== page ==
How to Prepare at Home

The Squamish Emergency Program recommends to be prepared for at least 72 hours, preferably one week. The most immediate source of support will be your community and the preparedness actions you took before an event. 

There are simple things you can do to protect yourself and your loved ones. Here is a list of items to help you build your emergency kit and become better prepared at home:

For Thirst and hunger: 

  • Enough water for 3 days or more (that's the equivalent to 36 litres of bottled water for a family of four)
  • Non-perishable food (canned or dried). Store enough food for three days or more. Use any stored food before its expiry dates and replace. Ensure you have a suitable supply of food for babies, toddlers and any pets.
  • 1-2 manual can openers
  • 4 camping bowls/plates and cutlery
  • Camp stove and fuel, or briquettes
  • Waterproof matches/butanes lighters

For comfort and safety:

  • Basic first aid kit and training
  • Telephone list of important numbers
  • Small amount of cash in low denominations (coins, $5 and $10 notes)
  • Small portable AM/FM radio and
  • Extra batteries or wind-up
  • Four flashlights with extra batteries
  • Four blanket and towels
  • Four pairs of work gloves and safety glasses
  • Four large tarps and rope /tent for four
  • Four whistles, notepads and pens/pencils
  • Sharp pair of scissors and camping knife
  • Package of oversized garbage bags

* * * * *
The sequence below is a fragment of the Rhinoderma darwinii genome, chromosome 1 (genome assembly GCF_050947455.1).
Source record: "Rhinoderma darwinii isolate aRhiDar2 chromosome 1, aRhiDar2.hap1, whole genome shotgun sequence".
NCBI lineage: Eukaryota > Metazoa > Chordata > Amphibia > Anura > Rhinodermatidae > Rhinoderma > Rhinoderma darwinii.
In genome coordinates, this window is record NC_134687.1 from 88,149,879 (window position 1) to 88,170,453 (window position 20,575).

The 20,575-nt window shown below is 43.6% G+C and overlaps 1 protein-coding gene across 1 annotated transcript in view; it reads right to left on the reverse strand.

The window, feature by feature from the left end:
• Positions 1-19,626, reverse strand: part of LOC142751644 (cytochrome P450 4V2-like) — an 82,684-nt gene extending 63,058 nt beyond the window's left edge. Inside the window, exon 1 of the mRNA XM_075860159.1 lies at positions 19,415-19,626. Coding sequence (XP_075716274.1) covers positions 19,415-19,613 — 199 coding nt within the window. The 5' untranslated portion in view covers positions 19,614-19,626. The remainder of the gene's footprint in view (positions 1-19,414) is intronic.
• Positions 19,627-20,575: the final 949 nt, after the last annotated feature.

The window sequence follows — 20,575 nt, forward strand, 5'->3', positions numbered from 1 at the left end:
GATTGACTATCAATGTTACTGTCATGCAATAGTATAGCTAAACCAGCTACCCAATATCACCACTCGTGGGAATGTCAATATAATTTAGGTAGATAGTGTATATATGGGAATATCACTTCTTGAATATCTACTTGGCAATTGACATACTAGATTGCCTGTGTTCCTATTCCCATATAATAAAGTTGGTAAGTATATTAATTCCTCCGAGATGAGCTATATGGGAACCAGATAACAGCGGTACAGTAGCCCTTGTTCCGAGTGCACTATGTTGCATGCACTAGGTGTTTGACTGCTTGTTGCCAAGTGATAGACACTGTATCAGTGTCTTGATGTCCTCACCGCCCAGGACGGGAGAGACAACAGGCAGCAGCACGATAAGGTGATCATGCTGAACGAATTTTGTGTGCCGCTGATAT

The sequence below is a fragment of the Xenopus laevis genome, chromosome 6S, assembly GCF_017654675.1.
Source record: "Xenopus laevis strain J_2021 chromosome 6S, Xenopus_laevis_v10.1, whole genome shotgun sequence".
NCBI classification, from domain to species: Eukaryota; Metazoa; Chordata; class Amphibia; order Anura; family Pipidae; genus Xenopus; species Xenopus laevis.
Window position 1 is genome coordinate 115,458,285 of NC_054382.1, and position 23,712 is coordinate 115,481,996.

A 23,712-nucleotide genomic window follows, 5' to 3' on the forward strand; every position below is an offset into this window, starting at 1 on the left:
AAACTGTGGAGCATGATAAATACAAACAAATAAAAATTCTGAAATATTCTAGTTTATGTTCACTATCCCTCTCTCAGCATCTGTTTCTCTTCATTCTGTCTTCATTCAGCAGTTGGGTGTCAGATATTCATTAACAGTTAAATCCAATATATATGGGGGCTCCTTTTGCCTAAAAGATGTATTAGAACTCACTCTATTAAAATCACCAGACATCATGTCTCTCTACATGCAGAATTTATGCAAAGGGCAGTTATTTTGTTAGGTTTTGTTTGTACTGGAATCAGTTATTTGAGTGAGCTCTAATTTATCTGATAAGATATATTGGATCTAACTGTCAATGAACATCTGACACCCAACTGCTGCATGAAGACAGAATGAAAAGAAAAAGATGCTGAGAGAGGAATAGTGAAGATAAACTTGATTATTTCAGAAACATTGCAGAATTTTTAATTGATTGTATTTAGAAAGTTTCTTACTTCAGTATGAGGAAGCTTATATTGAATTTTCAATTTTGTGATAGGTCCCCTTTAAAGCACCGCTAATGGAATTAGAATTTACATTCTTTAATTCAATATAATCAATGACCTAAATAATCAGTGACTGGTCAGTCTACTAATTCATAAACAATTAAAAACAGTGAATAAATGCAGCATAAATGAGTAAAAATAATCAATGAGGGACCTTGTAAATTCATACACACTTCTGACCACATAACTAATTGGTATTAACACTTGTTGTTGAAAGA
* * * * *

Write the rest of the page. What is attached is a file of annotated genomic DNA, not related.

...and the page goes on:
Personal extras:

  • Essential medication and copies of any prescriptions over-the-counter and prescription medication
  • Hand sanitizer, toilet paper, and personal hygiene products
  • Extra pair of eye glasses or contact solution and case
  • Diapers, jarred baby food, formula, bottles and toys
  • Birth and Marriage certificates (copies)
  • Drivers licences and passports (copies)
  • Insurance policies (copies)
  • Family photos (copies)

Planning tips:

  • Cell service may be limited, text messages may be a more effective method of communication;
  • Combine all items and place in a backpack, duffle bag or suitcase with wheels, in an easy to reach place, such as your front hall closet;
  • Make sure your kit is easy to carry and everyone in the household knows where it is. Check food and store bought bottled water for expiry dates and rotate water that you bottle yourself every three to six month;
  • If you wish to create a pack that will last beyond 72 hours, add more food and water (four litres per person per day).

Know your Neighbour

One of the most effective steps for preparing yourself for an emergency is to know your neighbour. It has been widely recognised around the world that the most immediate help available following a disaster is provided by people already on the spot. That is, your neighbours and community members who happen to be nearby.